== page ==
Submissions to the inquiry broadly supported the intent of the legislation, but focussed on the scope of key definitions and the reach of the Treasurer’s new powers, and in particular, sought more detailed guidance on the operation of some provisions.
Submitters made general points about the overall intent and effect of the legislation, including the similarity of the legislation to that being introduced in other jurisdictions, and of maintaining the balance between foreign investment and national security.
Specific concerns were raised about changes to the moneylending exemption; the definition of national security business and its possible reach into large areas of the economy; the power of the Treasurer to review investments over time; changes to fees; and appeal rights.
A range of other issues were covered including requirements of the Register; suggestions for a range of exemptions; the decision period extension; calculation of market value; and the increase in compliance and monitoring.
The broad intent and effect of the legislation
As discussed in the previous chapter, the pretext of the legislation is ensuring Australia’s national security. A number of jurisdictions around the world have recently moved to address national security concerns arising from foreign investment, including Canada, China, the European Union, India, Japan, New Zealand, the United Kingdom, and the United States.
The Department of Foreign Affairs and Trade argued the changes in Australia are consistent with those occurring in similar jurisdictions globally. The Department cited Organisation for Economic Cooperation and Development (OECD) research involving 62 countries that showed 21 countries have made policy changes since September 2019 to foreign investment screening regimes.
While the pandemic has been an accelerator for some of the changes, the broader underlying concerns with regard to threats to essential security interests associated with foreign investment were existing. The research also suggests the proportion of foreign direct investment potentially subject to cross-sector investment screening has doubled over the past thirty years. In respect of the legislation, the Department suggests Australia is not an outlier.
In terms of the level of foreign direct investment, the Treasury highlighted research suggesting slowing foreign direct investment was a world-wide trend: global foreign direct investment (FDI) inflows during 2018 and 2019 were lower than at any time since 2010. The United Nations Conference on Trade and Development has attributed this in part to the effects of 2017 tax reforms in the United States and declining outward FDI from China driven by domestic policy settings.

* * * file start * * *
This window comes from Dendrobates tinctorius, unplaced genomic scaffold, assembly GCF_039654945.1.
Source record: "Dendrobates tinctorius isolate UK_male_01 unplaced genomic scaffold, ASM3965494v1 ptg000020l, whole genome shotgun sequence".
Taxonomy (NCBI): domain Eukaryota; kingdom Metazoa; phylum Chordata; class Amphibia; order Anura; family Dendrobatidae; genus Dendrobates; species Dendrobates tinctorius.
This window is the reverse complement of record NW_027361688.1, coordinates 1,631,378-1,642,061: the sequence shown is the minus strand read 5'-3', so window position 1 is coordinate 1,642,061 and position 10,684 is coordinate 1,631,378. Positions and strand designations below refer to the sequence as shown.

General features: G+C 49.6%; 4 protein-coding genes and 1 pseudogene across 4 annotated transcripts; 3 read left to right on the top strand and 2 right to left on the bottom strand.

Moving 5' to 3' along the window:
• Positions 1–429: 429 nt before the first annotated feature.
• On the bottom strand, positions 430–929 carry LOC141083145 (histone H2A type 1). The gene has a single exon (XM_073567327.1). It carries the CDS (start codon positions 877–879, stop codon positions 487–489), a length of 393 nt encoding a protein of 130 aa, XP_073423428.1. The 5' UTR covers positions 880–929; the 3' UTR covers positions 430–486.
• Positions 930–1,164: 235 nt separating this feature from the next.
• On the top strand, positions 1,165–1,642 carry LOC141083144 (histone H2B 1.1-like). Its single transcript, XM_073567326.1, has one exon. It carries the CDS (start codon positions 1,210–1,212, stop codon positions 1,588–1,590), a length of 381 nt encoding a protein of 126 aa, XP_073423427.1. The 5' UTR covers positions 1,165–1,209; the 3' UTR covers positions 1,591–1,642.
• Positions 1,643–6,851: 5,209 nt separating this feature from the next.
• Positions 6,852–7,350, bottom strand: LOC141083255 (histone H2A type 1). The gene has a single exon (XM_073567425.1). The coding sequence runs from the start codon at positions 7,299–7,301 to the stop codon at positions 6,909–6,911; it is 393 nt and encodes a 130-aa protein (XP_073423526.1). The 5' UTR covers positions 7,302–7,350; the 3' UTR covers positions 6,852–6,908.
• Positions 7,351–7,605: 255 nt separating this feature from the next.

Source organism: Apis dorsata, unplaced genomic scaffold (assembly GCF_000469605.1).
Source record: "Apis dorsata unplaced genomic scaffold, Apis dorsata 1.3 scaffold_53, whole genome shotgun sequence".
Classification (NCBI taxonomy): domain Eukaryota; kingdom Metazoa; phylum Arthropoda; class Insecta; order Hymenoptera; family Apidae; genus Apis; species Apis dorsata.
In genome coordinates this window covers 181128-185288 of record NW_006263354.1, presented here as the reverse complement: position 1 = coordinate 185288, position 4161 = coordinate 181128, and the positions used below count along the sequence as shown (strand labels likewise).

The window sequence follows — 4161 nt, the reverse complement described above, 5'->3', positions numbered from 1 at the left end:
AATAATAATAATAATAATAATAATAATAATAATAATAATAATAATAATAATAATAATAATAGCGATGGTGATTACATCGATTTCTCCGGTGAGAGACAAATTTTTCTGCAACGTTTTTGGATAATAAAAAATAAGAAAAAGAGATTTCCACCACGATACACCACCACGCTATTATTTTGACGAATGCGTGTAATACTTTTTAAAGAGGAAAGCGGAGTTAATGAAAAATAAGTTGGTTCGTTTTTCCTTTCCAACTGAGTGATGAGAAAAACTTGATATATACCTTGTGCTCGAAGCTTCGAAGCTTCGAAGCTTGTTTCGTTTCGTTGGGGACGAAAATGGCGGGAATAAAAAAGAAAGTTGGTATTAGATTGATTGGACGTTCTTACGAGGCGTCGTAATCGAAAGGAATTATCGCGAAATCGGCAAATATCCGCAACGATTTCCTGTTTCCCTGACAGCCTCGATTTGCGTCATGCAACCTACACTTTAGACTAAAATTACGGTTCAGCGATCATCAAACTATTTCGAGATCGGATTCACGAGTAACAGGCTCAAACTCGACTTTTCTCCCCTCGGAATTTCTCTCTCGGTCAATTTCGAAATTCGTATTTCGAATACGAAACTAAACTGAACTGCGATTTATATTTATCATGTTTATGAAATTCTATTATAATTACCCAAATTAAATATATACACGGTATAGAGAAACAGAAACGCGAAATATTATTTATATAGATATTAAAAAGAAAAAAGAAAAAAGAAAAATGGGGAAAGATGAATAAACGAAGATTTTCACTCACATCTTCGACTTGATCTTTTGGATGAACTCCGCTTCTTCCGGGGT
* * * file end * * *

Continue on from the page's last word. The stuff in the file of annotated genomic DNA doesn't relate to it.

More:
The Australian Financial Markets Association acknowledged it was unsurprising, given actions elsewhere in the world, that Australia would need to improve its national security legislation. The Association, though, expressed concern at the speed at which the legislation was being considered and questioned some aspects of the bill (see below). The Business Council of Australia similarly commented on recent legislative changes in the United Kingdom.
Notably, the Property Council of Australia argued Australia’s screening regime captures significantly more investments than similar regimes in the United States or Germany.
Maintaining a balance between the economy and security
The Australian Strategic Policy Institute (ASPI) welcomed the legislation, highlighting the growing threats to critical infrastructure as industrial control systems are increasingly run through the internet of things. These threats may emerge from past, present and future investment decisions in conjunction with changed political intent on the part of a foreign power.
While ASPI is of the view the zero-dollar threshold should remain in place permanently, others sought a different balance between security and the economy. Some submissions made claims the increased regulation would drive away foreign investors in areas such as mining and agribusiness who will look elsewhere in a competitive global foreign investment environment. This foreign investment, submitters argued, cannot be replaced with equivalent funding from alternative sources such as government loans or domestic investment.
The Treasury is certainly aware of the need to balance competing needs. However, it makes a case for a changed security environment to support the legislative changes:
…risks to Australia’s national interest, particularly national security, have increased as a result of a confluence of developments—including rapid technological change and changes in the international security environment. Security agencies are increasingly consulted as part of the foreign investment review process. For example, the Australian Security Intelligence Organisation (ASIO) undertook 275 foreign investment assessments in 2018–19 (up 12 per cent over the previous year).
The Treasury argues the existing foreign investment framework has gaps in its capacity to scrutinise and address national security risks. As it currently stands:
many private investments under $275 million are not screened, and in some cases under $1.192 billion; and
the majority of Australia’s manufacturers and suppliers of military-related goods and services fall below screening thresholds.
The Department of Home Affairs agrees, stating the existing thresholds do not reflect potential security risks that may come as a consequence of an increasingly complex economic environment, where governments and the private sector rely to a growing extent on smaller businesses to provide critical equipment or outsourced services. While smaller businesses are not themselves critical infrastructure providers, and may not be subject to screening under existing monetary thresholds, they may nevertheless be subject to exploitation as a consequence of the trusted access they have to physical sites, IT networks, and large sensitive data sets.